The external imaging patterns and the kinetics of infiltration of indium-111 labeled polymorphonuclear leukocytes (PMNs) occurring in the course of the inflammatory response associated with myocardial infarction were studied in dogs subjected to closed-chest anterior wall infarction. The effects of infarct age and regional residual myocardial blood flow upon PMN infiltration were investigated and quantified, and the capacity of indium-111 PMNs to image the experimental infarction was evaluated qualitatively. The epicardial accumulation of indium-111 PMNs occurred primarily in infarct zones with residual blood flow of 0.6 times normal and was maximal (14.8 ± 3.8 times normal) in the lowest blood flow zone (≤ 0.1 times normal). PMN accumulation in the endocardial infarct zones occurred in the regions with blood flow < 0.6 times normal and was maximal (26.8 ± 4.9 times normal) in the lowest blood flow zone. However, contrary to the maximal epicardial infiltration period, which occurred within the first 24 hours after infarction, the maximal endocardial infiltration occurred at 72 hours after infarction. In both endocardium and epicardium, PMN uptake was minimal at 120 hours after infarction. In vivo cardiac images were abnormal and revealed discrete, anatomically distinct areas of increased myocardial radioactivity uptake in the anterior wall of all dogs studied within 24-96 hours after infarction. All images obtained 120 hours after infarction were negative.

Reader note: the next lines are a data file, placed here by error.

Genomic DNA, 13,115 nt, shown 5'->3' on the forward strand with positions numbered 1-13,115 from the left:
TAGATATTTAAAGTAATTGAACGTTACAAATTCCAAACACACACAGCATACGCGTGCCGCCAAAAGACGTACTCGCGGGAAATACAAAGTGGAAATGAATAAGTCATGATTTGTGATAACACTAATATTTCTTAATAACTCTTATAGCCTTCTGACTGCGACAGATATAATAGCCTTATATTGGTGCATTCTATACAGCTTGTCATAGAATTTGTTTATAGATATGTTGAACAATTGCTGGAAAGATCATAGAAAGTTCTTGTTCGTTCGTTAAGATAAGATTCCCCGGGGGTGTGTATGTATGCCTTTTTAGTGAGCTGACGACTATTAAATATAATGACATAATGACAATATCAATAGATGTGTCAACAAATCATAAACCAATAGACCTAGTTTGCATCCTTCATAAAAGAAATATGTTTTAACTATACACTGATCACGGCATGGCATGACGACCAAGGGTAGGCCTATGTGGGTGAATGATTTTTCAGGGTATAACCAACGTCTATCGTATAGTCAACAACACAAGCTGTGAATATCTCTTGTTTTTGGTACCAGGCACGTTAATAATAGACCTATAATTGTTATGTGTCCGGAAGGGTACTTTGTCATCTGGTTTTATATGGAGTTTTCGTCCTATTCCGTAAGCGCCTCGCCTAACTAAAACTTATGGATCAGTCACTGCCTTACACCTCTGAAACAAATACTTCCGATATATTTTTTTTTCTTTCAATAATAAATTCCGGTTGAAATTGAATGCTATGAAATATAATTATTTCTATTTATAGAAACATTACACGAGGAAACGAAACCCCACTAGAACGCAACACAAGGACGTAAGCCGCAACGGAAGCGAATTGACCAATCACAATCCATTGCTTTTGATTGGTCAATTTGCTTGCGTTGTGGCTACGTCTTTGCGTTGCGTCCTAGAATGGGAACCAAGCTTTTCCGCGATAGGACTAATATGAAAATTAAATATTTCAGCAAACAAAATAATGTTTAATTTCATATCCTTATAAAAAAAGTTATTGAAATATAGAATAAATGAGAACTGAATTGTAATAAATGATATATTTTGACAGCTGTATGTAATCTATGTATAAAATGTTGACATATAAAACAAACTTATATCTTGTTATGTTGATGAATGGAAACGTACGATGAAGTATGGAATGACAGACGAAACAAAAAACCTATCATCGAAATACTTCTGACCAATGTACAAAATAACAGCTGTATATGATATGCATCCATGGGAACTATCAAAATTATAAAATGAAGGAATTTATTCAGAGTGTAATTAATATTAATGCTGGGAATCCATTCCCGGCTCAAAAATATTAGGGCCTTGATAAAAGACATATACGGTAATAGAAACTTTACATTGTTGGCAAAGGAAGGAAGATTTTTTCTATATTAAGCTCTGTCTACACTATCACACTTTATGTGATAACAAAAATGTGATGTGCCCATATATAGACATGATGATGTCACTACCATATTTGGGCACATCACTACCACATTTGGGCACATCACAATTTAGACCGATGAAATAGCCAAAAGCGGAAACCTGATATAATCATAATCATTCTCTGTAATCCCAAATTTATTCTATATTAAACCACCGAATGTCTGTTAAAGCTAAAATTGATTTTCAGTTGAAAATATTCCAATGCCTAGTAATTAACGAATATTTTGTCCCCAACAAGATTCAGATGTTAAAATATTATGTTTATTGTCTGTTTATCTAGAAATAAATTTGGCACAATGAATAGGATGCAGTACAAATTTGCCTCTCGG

Thus, indium-111 PMNs provide a noninvasive means of in vivo imaging of the inflammatory response to myocardial infarction and allow quantification of this response at a tissue level.